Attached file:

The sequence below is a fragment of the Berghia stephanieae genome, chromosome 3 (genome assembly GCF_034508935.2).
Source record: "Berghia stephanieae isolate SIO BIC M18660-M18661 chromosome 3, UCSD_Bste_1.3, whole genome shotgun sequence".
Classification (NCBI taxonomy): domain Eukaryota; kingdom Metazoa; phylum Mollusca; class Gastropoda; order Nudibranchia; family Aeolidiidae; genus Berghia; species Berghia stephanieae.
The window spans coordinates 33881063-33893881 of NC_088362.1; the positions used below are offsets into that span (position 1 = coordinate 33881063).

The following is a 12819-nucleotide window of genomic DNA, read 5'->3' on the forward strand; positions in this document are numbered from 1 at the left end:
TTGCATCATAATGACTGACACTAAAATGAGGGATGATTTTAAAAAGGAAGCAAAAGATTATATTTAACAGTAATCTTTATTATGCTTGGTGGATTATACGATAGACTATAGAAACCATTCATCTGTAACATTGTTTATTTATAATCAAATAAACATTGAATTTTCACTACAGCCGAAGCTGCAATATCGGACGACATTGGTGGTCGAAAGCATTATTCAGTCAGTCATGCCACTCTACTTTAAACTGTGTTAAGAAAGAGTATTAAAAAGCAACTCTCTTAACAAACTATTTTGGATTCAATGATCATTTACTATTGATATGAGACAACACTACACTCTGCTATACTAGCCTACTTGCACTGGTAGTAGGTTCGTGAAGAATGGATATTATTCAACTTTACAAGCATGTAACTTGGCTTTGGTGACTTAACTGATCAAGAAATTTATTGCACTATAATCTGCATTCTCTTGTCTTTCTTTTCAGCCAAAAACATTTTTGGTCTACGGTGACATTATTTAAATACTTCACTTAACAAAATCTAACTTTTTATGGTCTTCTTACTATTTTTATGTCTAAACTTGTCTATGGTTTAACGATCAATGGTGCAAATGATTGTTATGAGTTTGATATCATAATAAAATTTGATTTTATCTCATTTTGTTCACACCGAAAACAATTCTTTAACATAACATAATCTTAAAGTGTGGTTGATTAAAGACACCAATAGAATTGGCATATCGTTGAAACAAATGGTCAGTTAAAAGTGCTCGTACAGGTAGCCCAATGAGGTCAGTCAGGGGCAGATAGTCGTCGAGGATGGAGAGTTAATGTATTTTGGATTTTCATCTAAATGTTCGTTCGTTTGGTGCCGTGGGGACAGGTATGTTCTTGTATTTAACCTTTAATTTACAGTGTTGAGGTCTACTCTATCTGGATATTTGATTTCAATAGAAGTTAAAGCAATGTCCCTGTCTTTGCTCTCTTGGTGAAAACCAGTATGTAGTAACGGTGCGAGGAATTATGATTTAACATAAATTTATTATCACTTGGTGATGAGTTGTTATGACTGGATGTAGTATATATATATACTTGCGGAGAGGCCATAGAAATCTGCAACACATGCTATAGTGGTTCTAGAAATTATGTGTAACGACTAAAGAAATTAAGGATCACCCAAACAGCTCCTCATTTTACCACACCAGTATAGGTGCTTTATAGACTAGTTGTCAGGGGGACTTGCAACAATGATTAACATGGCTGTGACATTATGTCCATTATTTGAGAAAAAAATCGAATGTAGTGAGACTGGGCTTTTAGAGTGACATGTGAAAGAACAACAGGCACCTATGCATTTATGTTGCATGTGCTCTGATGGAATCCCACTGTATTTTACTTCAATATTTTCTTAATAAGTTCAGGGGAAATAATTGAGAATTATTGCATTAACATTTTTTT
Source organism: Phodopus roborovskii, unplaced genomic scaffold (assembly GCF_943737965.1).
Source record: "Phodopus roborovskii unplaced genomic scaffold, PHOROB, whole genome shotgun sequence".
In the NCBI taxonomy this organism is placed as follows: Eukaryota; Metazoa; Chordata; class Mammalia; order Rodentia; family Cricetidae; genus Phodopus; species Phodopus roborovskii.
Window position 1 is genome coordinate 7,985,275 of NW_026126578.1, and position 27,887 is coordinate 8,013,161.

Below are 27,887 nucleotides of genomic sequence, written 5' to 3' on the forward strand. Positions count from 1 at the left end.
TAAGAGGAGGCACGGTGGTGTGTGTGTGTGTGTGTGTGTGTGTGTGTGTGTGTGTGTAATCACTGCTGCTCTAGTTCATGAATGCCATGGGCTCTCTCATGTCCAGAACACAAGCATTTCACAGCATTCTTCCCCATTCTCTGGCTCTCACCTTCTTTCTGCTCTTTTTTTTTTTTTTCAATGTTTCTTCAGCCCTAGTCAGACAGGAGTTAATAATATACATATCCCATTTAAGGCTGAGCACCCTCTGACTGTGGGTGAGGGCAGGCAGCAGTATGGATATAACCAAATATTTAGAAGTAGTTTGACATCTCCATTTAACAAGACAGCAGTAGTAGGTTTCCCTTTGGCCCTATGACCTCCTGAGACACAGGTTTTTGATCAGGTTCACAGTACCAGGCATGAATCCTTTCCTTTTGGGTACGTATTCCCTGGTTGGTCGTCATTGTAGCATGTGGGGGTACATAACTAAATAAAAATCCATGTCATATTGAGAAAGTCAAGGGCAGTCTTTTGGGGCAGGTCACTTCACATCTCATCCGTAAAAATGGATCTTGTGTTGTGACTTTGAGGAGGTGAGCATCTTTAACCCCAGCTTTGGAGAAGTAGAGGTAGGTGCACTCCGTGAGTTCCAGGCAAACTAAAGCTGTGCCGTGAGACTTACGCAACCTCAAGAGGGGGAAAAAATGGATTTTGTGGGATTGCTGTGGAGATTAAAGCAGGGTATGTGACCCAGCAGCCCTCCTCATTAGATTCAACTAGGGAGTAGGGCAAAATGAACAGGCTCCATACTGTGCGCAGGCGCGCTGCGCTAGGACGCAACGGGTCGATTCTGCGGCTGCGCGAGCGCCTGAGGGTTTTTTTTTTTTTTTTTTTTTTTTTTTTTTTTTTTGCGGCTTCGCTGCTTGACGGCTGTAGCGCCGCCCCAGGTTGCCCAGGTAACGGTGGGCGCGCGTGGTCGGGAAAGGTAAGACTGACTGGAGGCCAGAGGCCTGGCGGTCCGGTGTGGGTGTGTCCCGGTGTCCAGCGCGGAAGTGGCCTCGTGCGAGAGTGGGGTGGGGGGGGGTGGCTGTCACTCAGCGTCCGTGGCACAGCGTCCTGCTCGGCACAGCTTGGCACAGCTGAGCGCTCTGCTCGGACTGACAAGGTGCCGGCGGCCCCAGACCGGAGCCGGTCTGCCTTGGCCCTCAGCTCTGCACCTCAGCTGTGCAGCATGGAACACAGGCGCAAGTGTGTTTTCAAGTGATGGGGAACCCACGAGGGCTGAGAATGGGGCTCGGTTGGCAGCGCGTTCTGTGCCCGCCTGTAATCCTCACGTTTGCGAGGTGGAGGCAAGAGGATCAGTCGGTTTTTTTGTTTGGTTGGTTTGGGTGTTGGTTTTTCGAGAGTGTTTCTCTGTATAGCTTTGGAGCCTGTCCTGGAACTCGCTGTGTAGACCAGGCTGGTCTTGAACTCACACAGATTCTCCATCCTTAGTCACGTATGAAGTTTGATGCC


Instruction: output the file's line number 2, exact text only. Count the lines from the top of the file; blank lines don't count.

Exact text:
Source record: "Berghia stephanieae isolate SIO BIC M18660-M18661 chromosome 3, UCSD_Bste_1.3, whole genome shotgun sequence".